Factors behind the decline in funding for the UC Young cited several factors for the funding decline: the inability of Democrats and Republicans to reach agreement on the state’s budget because of legislative-district apportionment practices; Proposition 13, the 1978 state measure reducing property taxes, which also mandates a two-thirds majority in both the Assembly and Senate to pass a state budget; and Proposition 98, which requires the state to spend about 40 percent of its budget on K-14 education. As a result, Young said, the state is very dependent on income-tax revenues, which fluctuate dramatically with the economy, leaving budget allocations to prisons and higher education as the only significant areas of spending flexibility. For UC to have a more viable financial footing, he proposed shaping the movement toward “modified privatization” of the university, already underway to some degree.

Five-year contract between state and UCs proposed “Let’s take the bull by the horns and have it mean something,” Young said, “with funding from the state based on a contractual relationship. A five-year contract would provide some stability.” Such a contract would specify UC’s obligation to educate a given number of students in specified disciplines in exchange for a set amount of money. In addition, he said that improving UC’s finances also would require increased student tuition offset by increased financial aid and more international students, with all qualified California residents continuing to have access to UC; more money generated from research; and more unrestricted private funding. “We have to come together as a people and decide what is in the best interests of the people,” Young said. � — Robin Heffler

Watch video of the entire speech online at



Rishwain Award Honors Social Justice Entrepreneurs

Legislative Lobby Days 2011 Advocating for social justice, human rights and the protection of the most vulnerable members of our society In April, more than 40 MSW students joined social workers and students from across to California to lobby state legislators on behalf of AB 12, AB 130, AB 131 and AB 671. “As a micro student, Lobby Days helped my social work education come full circle. I learned that advocacy is integral to our profession and our responsibility as social workers,” said Brittany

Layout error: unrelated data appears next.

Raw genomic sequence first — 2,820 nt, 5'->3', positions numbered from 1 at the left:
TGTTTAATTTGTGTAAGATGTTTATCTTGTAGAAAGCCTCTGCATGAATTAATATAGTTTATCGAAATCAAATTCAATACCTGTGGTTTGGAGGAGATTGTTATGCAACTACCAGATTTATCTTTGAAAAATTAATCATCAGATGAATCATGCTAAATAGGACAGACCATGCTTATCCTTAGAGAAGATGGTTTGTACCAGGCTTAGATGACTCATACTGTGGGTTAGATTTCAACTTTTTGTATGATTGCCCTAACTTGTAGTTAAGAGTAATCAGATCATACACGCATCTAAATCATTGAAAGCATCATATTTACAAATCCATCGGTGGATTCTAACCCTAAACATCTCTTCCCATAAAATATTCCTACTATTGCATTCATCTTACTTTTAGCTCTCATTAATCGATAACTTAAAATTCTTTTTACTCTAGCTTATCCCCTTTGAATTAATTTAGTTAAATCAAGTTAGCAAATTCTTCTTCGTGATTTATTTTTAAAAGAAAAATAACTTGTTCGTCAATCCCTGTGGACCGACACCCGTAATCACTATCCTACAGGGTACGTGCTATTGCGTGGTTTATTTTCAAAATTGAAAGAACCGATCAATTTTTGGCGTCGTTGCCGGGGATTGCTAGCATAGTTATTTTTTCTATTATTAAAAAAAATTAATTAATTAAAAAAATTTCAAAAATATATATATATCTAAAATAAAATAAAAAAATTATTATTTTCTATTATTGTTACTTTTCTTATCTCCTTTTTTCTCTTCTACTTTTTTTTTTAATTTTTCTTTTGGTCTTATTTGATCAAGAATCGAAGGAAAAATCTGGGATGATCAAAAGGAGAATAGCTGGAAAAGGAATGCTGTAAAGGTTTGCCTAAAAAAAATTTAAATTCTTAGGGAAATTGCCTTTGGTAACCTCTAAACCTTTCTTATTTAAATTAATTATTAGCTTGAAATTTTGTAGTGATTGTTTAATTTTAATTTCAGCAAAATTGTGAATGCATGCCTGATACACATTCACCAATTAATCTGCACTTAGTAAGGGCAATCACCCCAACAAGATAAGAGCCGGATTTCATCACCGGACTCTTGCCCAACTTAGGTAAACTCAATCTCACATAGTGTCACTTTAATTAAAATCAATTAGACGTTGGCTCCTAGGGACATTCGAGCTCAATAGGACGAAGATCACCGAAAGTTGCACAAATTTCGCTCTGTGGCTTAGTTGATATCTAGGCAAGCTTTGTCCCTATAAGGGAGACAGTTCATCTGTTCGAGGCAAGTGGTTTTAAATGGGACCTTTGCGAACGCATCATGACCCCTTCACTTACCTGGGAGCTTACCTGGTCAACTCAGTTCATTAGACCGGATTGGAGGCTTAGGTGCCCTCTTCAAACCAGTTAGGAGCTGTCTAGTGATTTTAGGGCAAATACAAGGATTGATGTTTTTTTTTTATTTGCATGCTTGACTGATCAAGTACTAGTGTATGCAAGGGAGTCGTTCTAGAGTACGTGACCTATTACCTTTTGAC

Rudinica, an MSW student. Luskin School student Gianina M. Bermudez was among those recognized on the assembly floor for contributions in social work. Following the legislative visits, UCLA field faculty member Mary

Kay Oliveri opened a public rally on the steps of the Capitol. �

Achieving social justice requires not only a desire to help others, it also demands a strong entrepreneurial spirit. Students across UCLA in the sciences, humanities, medicine, public health, public policy, urban planning, African studies and other areas of study have just that. While working on their undergraduate, graduate and professional degrees, this year’s applicants to the second annual Rishwain Social Justice Entrepreneur Award are actively addressing issues such as poverty and homelessness, language and literacy barriers, education, hunger, and criminal justice, just to name a few. Two of these students won this year’s Rishwain Social Justice Entrepreneur Award at a May 18 event sponsored by a gift from entrepreneur and attorney Brian Rishwain ’87. Rishwain’s gift sponsors two $2,500 awards each year and is administered by the UCLA Center for Community Partnerships.

This year’s winners: � Krista Barnes, a graduate student in African studies, is also the founder of The REEL Project. Barnes’ nonprofit produces humanitarian films and media projects for populations in the developing world such as the film “Today We Pack, Tomorrow We Settle,” which can be viewed at http:// The film’s purpose was to empower thousands of Congolese refugees to return home. The organization also provides micro-credit loans to aspiring business owners in post-conflict Democratic Republic of Congo. � Bryan Pezeshki, president of Swipes for the Homeless, a campus group founded by Bryan to help mitigate hunger through an innovative use of unused meal card “swipes” on students’ on-campus meal plans. Students donate credits for unused meals, which are collected and redeemed for meals and nonperishable food for the hungry in Los Angeles. The Swipes program also helps stock a food closet for UCLA students who may be dealing with poverty and homelessness. Bryan is an undergraduate in neuroscience with a minor in political science.